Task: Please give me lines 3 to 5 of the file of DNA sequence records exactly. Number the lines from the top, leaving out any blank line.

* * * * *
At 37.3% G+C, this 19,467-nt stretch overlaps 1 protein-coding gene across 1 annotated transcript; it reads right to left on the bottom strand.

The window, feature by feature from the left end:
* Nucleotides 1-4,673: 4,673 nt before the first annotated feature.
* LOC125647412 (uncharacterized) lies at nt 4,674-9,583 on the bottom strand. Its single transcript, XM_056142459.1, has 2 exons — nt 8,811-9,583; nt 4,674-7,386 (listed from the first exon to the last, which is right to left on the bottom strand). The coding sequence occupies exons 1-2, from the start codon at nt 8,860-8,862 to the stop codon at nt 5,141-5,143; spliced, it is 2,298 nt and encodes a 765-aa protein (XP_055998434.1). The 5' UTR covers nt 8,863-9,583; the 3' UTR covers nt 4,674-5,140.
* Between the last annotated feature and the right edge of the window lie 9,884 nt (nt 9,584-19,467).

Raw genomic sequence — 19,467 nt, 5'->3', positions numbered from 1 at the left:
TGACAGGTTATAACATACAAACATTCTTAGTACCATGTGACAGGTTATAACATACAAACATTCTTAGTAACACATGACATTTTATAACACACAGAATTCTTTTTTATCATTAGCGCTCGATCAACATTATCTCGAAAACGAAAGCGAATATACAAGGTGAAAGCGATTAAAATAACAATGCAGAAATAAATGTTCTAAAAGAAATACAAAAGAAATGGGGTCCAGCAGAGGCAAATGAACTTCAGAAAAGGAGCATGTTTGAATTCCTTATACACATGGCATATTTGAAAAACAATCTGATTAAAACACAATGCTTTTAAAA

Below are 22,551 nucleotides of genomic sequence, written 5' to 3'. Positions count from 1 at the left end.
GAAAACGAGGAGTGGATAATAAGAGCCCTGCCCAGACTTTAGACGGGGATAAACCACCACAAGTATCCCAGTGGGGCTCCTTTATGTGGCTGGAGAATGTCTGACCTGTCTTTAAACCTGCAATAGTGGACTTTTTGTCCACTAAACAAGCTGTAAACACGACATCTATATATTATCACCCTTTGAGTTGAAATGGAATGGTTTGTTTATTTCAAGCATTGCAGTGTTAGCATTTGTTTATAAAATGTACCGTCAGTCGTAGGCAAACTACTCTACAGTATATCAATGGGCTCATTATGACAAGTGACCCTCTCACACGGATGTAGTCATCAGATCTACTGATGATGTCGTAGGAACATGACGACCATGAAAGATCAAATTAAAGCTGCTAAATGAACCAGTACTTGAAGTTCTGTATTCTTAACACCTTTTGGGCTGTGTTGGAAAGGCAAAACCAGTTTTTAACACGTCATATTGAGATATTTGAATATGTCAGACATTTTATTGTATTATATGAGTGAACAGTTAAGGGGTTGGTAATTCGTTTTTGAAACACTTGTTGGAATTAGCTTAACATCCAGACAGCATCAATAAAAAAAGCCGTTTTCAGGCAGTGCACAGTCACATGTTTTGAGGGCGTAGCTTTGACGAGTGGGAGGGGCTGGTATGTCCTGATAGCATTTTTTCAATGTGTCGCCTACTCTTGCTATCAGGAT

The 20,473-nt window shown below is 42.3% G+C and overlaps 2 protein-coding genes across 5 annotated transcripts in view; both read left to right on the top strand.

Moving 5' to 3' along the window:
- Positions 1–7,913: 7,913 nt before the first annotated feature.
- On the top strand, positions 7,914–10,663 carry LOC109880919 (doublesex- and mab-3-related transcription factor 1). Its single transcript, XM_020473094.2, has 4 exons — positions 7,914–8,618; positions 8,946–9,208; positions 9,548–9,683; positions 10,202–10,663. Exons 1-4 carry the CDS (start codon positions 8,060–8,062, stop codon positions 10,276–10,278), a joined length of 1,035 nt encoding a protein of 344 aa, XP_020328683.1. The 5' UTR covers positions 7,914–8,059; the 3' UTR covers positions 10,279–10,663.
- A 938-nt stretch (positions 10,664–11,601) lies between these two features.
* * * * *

* Nucleotides 1-4,673: 4,673 nt before the first annotated feature.
* LOC125647412 (uncharacterized) lies at nt 4,674-9,583 on the bottom strand. Its single transcript, XM_056142459.1, has 2 exons — nt 8,811-9,583; nt 4,674-7,386 (listed from the first exon to the last, which is right to left on the bottom strand). The coding sequence occupies exons 1-2, from the start codon at nt 8,860-8,862 to the stop codon at nt 5,141-5,143; spliced, it is 2,298 nt and encodes a 765-aa protein (XP_055998434.1). The 5' UTR covers nt 8,863-9,583; the 3' UTR covers nt 4,674-5,140.
* Between the last annotated feature and the right edge of the window lie 9,884 nt (nt 9,584-19,467).